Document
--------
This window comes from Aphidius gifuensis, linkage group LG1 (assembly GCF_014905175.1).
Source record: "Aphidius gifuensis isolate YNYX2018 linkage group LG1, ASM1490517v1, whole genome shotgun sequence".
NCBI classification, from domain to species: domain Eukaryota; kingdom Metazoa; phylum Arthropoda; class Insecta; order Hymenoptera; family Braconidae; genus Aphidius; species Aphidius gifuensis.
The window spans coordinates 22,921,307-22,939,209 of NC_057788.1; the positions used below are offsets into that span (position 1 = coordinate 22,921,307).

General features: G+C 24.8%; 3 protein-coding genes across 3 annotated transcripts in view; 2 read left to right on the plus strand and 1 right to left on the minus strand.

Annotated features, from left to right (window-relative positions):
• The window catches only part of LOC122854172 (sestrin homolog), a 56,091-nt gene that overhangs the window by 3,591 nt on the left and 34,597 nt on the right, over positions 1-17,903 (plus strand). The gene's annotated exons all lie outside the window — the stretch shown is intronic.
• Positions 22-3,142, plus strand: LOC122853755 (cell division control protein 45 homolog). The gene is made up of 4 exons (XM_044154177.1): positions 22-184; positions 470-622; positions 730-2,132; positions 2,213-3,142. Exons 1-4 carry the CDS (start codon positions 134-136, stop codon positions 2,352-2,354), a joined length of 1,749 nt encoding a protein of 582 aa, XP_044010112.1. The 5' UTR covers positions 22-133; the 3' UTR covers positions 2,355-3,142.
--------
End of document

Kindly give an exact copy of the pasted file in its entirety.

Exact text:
This window comes from Aphidius gifuensis, linkage group LG1 (assembly GCF_014905175.1).
Source record: "Aphidius gifuensis isolate YNYX2018 linkage group LG1, ASM1490517v1, whole genome shotgun sequence".
NCBI classification, from domain to species: domain Eukaryota; kingdom Metazoa; phylum Arthropoda; class Insecta; order Hymenoptera; family Braconidae; genus Aphidius; species Aphidius gifuensis.
The window spans coordinates 22,921,307-22,939,209 of NC_057788.1; the positions used below are offsets into that span (position 1 = coordinate 22,921,307).

General features: G+C 24.8%; 3 protein-coding genes across 3 annotated transcripts in view; 2 read left to right on the plus strand and 1 right to left on the minus strand.

Annotated features, from left to right (window-relative positions):
• The window catches only part of LOC122854172 (sestrin homolog), a 56,091-nt gene that overhangs the window by 3,591 nt on the left and 34,597 nt on the right, over positions 1-17,903 (plus strand). The gene's annotated exons all lie outside the window — the stretch shown is intronic.
• Positions 22-3,142, plus strand: LOC122853755 (cell division control protein 45 homolog). The gene is made up of 4 exons (XM_044154177.1): positions 22-184; positions 470-622; positions 730-2,132; positions 2,213-3,142. Exons 1-4 carry the CDS (start codon positions 134-136, stop codon positions 2,352-2,354), a joined length of 1,749 nt encoding a protein of 582 aa, XP_044010112.1. The 5' UTR covers positions 22-133; the 3' UTR covers positions 2,355-3,142.